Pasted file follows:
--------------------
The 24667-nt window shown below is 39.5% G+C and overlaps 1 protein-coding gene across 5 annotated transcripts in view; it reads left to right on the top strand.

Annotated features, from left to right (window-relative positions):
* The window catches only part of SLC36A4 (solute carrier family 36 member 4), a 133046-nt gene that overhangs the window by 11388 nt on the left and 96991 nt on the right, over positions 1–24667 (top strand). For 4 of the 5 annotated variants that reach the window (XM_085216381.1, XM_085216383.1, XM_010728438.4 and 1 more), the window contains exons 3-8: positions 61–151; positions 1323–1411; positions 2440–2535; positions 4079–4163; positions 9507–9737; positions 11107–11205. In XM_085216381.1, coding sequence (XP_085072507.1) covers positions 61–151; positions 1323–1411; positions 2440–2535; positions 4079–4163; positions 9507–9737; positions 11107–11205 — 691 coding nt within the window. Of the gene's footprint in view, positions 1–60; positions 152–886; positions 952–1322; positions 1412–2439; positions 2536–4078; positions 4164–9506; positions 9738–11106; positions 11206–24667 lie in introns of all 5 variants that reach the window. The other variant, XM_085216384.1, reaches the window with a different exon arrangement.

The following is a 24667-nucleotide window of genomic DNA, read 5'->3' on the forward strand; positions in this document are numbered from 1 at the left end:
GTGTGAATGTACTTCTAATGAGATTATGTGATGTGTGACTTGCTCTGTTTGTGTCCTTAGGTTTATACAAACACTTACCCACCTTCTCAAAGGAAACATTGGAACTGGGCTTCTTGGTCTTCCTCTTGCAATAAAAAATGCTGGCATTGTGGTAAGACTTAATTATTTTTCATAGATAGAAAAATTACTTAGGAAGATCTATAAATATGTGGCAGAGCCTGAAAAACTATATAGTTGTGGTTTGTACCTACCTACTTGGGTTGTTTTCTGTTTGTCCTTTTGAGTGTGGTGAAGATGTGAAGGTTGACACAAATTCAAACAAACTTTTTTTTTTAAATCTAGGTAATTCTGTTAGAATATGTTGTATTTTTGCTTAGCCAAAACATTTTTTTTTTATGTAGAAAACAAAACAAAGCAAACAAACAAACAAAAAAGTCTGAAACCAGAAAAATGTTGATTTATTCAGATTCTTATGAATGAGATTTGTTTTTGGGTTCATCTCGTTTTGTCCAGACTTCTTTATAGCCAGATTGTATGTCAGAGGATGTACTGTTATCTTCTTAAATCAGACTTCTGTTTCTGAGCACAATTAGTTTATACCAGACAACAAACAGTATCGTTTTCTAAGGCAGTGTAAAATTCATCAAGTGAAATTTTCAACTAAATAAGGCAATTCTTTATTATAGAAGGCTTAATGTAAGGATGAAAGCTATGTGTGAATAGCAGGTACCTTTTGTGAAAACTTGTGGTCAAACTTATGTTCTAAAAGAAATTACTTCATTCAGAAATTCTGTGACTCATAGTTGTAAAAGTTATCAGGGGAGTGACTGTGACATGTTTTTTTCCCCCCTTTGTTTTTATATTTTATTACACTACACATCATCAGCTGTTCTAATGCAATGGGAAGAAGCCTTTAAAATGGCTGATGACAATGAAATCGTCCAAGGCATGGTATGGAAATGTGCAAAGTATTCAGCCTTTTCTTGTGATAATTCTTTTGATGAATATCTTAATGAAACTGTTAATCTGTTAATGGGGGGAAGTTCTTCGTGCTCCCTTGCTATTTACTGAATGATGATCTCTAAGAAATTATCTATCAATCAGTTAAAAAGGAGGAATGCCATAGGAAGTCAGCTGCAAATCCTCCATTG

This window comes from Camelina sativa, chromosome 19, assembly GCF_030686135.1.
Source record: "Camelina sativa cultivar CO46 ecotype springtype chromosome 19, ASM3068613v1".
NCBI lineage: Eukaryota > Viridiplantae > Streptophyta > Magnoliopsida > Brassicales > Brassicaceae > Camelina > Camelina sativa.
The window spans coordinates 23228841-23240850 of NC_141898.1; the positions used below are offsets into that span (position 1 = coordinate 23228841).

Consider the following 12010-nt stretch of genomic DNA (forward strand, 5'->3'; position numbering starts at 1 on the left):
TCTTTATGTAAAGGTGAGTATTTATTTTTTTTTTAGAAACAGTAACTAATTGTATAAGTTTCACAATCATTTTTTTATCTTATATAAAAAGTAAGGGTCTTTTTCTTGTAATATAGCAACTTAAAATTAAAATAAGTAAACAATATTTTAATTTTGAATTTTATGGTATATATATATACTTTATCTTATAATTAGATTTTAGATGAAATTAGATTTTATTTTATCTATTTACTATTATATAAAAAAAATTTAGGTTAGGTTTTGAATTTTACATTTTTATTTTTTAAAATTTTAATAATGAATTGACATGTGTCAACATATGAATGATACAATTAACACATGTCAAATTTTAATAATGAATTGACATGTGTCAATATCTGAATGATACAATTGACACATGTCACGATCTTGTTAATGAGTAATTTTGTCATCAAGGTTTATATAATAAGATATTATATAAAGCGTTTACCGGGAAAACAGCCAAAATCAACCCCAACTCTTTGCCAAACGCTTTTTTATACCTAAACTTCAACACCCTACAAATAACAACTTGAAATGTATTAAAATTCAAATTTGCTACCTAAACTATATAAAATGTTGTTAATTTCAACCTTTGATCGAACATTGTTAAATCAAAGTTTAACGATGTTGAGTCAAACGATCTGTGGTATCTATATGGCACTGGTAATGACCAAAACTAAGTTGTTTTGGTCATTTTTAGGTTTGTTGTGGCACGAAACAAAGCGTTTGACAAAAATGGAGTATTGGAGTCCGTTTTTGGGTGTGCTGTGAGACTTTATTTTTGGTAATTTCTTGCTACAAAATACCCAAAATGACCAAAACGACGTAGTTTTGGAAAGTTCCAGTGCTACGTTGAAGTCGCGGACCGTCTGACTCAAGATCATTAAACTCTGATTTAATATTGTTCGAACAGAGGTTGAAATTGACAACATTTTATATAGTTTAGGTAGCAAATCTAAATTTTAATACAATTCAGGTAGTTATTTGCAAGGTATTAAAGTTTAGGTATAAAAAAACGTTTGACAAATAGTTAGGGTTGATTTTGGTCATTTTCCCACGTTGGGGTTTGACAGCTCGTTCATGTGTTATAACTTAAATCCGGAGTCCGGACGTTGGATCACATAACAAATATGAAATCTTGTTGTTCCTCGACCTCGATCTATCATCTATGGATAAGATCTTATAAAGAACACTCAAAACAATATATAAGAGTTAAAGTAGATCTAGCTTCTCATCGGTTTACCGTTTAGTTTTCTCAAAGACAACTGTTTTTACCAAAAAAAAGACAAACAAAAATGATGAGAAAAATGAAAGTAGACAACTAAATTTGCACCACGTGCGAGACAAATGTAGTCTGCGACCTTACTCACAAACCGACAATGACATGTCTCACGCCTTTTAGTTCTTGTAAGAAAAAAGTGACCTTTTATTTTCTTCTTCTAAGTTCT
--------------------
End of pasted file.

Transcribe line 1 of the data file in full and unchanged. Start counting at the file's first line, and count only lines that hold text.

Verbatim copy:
The 24667-nt window shown below is 39.5% G+C and overlaps 1 protein-coding gene across 5 annotated transcripts in view; it reads left to right on the top strand.